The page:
Can efforts to promote education deter child labor? We report on the findings of a field experiment where a conditional transfer incentivized the schooling of children associated with carpet factories in Nepal. We find that schooling increases and child involvement in carpet weaving decreases when schooling is incentivized. As a simple static labor supply model would predict, we observe that treated children resort to their counterfactual level of school attendance and carpet weaving when schooling is no longer incentivized. From a child labor policy perspective, our findings imply that “You get what you pay for” when schooling incentives are used to combat hazardous child labor.
We’ve blogged before about America’s rising obesity rate and how to fight it, but the battle may have just gotten a little easier. A new report from the Centers for Disease Control (CDC) shows obesity rates dropping for low-income preschool children in 19 states between 2008 and 2011. From the Wall Street Journal:
The obesity analysis, by the federal Centers for Disease Control and Prevention in Atlanta, was based on data from 11.6 million children age 2 to 4. The survey group included children eligible for federally funded programs of maternal and child health and nutrition, such as the Special Supplemental Nutrition Program for Women, Infants and Children, known as the WIC program.
The decline was greatest in the U.S. Virgin Islands, where the obesity rate in such children fell to 11% in 2011 from 13.6% in 2008. Drops of more than one percentage point were also seen in Florida, Georgia, New Jersey, Missouri, and South Dakota.
Thomas Frieden, director of the CDC, called the results a “bright spot” and a “tipping point.”
“For the first time in a generation, we’re seeing it go in the right direction in 2- to 4-year-olds,” he said on a conference call with reporters, calling the changes “small but statistically significant.” He was quick to add, “We’re very, very far from being out of the woods.”
Of the 43 states measured, obesity rates for preschool children rose in 3 states and remained the same same in 21 states.
Our latest Freakonomics Radio podcast is called “Do Baby Girls Cause Divorce?” (You can subscribe at iTunes, get the RSS feed, or listen via the media player above. You can also read the transcript below; it includes credits for the music you’ll hear in the episode.)
This episode was inspired by a question from a reader named John Dolan-Heitlinger, who wrote the following:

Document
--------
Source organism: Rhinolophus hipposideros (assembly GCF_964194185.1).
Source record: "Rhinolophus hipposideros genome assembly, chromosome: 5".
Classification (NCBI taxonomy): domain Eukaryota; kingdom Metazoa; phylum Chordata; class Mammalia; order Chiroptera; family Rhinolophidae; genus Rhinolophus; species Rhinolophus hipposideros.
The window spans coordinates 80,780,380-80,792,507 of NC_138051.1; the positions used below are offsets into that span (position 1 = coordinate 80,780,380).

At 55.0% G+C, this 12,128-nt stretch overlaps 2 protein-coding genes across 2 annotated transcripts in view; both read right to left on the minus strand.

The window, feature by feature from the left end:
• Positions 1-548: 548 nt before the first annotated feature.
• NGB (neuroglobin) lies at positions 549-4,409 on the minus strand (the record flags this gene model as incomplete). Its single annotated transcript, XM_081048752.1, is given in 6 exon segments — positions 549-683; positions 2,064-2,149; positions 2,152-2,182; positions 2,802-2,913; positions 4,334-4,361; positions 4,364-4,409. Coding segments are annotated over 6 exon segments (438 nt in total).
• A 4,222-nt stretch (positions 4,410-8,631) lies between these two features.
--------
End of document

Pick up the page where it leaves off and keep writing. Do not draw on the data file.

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My wife has observed that in marriages where there is a son there is less chance of the husband leaving the marriage.
I wonder if that is true.
Thanks for your consideration.
Elderly Americans who live with people under age 18 have lower life evaluations than those who do not. They also experience worse emotional outcomes, including less happiness and enjoyment, and more stress, worry, and anger. In part, these negative outcomes come from selection into living with a child, especially selection on poor health, which is associated with worse outcomes irrespective of living conditions. Yet even with controls, the elderly who live with children do worse. This is in sharp contrast to younger adults who live with children, likely their own, whose life evaluation is no different in the presence of the child once background conditions are controlled for. Parents, like elders, have enhanced negative emotions in the presence of a child, but unlike elders, also have enhanced positive emotions. In parts of the world where fertility rates are higher, the elderly do not appear to have lower life evaluations when they live with children; such living arrangements are more usual, and the selection into them is less negative. They also share with younger adults the enhanced positive and negative emotions that come with children. The misery of the elderly living with children is one of the prices of the demographic transition.
A new paper in JAMA Pediatrics finds that a small number of children are showing up in Colorado emergency rooms having unintentionally ingested marijuana. It seems they are gobbling up their grandparents’ medical-marijuana candy. The paper is gated but Medical News Today summarizes:
As background information, the authors, from the Rocky Mountain Poison and Drug Center, Denver, explained that medical marijuana has higher levels of tetrahydrocannabinol (THC) than when used recreationally. They added that medical marijuana is sold in candies, soft drinks and baked goods. … There is concern that parents/grandparents may not disclose their use of medical marijuana because of the perceived stigma associated with the drug.